Wagner's musical prose
Texts and Contexts
By Thomas S. Grey
Publisher: Cambridge University Press
Print Publication Year: 1995
Online Publication Date:September 2009
Chapter DOI: http://dx.doi.org/10.1017/CBO9780511470301.007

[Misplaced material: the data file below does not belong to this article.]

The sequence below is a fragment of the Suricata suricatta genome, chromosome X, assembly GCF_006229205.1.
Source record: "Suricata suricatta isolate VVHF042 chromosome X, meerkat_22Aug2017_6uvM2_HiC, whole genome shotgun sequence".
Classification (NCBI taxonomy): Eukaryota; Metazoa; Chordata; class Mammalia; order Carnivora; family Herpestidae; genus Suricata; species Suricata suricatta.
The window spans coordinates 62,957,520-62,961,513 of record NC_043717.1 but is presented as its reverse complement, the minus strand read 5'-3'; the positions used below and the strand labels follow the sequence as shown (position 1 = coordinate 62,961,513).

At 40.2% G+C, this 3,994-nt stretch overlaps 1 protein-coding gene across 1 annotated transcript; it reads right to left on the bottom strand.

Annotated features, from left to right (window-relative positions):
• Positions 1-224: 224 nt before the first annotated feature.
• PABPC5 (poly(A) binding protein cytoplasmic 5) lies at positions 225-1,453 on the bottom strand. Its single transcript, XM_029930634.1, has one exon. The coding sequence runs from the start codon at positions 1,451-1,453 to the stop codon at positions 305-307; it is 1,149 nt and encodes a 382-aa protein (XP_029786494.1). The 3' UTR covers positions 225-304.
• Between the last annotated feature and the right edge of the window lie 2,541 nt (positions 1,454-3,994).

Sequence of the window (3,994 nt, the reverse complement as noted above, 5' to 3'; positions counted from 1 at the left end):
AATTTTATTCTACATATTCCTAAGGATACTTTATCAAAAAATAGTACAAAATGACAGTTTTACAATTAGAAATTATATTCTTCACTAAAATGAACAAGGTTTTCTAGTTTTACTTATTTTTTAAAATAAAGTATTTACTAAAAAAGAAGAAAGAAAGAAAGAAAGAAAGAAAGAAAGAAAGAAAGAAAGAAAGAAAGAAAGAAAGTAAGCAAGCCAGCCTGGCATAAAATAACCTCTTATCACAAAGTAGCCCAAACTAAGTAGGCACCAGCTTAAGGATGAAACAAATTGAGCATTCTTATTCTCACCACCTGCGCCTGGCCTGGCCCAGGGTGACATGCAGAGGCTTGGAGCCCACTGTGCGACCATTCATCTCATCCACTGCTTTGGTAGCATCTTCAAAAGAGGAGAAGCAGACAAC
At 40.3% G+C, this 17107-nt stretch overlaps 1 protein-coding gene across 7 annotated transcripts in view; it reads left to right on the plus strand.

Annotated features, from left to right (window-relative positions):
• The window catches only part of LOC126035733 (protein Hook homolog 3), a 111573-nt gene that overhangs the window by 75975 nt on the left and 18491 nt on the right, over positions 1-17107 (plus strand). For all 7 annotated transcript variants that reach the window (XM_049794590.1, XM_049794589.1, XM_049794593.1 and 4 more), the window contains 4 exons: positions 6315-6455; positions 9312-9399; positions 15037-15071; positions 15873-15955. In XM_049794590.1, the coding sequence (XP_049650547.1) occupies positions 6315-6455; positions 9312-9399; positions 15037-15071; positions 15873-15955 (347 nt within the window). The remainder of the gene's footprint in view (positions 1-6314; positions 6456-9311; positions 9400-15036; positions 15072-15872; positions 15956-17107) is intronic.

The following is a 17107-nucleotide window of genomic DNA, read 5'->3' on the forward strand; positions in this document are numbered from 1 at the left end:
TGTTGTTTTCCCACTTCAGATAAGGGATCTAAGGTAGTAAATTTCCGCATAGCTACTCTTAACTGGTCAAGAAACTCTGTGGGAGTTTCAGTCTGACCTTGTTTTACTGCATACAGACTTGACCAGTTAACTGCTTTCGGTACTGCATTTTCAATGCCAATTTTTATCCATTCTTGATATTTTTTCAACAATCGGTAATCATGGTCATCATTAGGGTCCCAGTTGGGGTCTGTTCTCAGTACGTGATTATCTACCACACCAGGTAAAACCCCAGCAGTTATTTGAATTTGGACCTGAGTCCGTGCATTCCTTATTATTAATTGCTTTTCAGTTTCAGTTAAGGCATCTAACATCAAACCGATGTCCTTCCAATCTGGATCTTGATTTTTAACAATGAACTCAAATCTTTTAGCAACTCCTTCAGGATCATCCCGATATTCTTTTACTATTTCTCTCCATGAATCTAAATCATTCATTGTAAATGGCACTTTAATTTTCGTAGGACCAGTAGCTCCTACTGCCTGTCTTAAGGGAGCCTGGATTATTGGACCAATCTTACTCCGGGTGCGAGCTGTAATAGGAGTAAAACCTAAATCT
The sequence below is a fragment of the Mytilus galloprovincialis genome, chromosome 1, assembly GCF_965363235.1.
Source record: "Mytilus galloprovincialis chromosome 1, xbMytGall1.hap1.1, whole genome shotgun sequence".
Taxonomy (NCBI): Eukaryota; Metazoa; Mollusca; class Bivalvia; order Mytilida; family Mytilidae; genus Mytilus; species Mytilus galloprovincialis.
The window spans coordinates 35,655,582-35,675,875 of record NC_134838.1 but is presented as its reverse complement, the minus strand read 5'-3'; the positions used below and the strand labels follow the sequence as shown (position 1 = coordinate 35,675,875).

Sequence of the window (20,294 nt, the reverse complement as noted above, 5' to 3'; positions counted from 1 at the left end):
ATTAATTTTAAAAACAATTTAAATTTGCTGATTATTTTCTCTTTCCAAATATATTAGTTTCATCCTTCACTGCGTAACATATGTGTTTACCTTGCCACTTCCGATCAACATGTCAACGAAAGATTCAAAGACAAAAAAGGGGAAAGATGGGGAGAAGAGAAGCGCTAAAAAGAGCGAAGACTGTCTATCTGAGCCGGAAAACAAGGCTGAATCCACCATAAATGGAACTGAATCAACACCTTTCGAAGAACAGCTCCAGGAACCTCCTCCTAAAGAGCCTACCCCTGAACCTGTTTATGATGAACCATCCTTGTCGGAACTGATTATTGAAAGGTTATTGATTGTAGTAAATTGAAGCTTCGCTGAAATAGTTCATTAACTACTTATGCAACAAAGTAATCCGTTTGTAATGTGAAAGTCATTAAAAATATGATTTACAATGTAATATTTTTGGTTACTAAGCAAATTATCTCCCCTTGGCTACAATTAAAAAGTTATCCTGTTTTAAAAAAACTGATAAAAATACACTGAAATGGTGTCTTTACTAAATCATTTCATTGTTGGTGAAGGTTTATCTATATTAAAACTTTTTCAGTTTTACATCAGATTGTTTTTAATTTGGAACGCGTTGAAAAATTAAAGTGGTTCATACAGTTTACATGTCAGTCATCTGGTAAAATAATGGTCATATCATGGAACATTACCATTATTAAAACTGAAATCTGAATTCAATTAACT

Composers of the modern, post-Beethovenian era were, from Wagner's perspective, caught in a dilemma arising from the conflict between inexorable “world-historical” cultural forces and inflexible musical conventions. Wagner shared the view of many contemporaries (as I have proposed throughout earlier chapters) that music, as an art or a “language” of emotional expression, must naturally evolve in its capacity to express a more complex, varied, and “distinct” content. Without sacrificing its status as a “higher language” of feelings, it was nonetheless seen as driven by a natural urge toward articulate communication. But like another group of his contemporaries – mostly anti-Wagnerians, by nature – he also subscribed to the doctrine that instrumental musical forms were constrained to abide by conventional structuring principles inscribed in the very nature of tonality, human perception, and the body, if these forms were to preserve the impression (at least) of autonomous intelligibility. Where he differed from this latter, conservative group was in his conviction that a poetic-dramatic text could serve as a pretext for departing from such conventionalized formal principles – offering a poetic license, as it were, for their transgression, and at the same time explaining it. (Here he appeared in his more accustomed role as sponsor of progressive ideals, although it was a role he was more and more loath to assume publicly.) Are the two stances compatible – conservative connoisseur of classical symphonies and radical aesthetic theorist of the avant-garde?